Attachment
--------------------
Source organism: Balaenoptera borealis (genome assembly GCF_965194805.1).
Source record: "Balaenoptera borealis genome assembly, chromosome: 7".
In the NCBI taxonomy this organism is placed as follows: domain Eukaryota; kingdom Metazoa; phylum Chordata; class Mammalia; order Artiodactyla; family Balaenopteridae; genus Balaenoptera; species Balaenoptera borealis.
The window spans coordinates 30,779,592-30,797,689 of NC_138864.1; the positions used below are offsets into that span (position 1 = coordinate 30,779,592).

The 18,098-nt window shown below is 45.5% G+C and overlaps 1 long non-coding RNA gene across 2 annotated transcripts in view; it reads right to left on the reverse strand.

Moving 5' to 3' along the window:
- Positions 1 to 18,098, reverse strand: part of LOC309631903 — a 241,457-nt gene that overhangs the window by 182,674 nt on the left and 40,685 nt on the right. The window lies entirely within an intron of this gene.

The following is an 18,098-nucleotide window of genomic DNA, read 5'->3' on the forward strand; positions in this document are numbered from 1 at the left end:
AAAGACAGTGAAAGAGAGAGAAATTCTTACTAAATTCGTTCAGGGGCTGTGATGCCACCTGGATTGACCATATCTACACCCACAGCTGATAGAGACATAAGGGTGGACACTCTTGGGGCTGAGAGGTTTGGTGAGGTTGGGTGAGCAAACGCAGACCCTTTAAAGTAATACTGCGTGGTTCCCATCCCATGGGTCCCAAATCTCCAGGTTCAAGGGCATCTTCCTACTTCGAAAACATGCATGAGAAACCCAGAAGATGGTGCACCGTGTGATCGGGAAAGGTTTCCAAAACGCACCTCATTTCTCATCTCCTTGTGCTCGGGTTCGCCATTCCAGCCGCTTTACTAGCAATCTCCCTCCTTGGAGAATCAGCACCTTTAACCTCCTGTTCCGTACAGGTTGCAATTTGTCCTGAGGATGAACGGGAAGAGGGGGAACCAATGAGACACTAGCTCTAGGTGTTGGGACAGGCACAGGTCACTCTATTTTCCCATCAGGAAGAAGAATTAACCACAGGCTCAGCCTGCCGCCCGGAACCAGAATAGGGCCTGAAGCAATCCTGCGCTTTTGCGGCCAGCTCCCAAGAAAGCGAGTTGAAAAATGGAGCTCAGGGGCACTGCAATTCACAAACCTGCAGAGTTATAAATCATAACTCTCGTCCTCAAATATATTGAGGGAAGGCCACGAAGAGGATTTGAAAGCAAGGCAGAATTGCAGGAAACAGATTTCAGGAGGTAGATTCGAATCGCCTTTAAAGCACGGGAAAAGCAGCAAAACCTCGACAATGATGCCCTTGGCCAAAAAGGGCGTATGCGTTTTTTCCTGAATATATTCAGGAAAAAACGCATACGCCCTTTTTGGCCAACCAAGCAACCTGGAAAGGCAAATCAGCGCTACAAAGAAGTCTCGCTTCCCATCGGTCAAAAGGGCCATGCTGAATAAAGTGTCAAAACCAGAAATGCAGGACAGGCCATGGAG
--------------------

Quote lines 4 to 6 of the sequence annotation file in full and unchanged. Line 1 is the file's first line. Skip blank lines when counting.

The window spans coordinates 30,779,592-30,797,689 of NC_138864.1; the positions used below are offsets into that span (position 1 = coordinate 30,779,592).

The 18,098-nt window shown below is 45.5% G+C and overlaps 1 long non-coding RNA gene across 2 annotated transcripts in view; it reads right to left on the reverse strand.

Moving 5' to 3' along the window: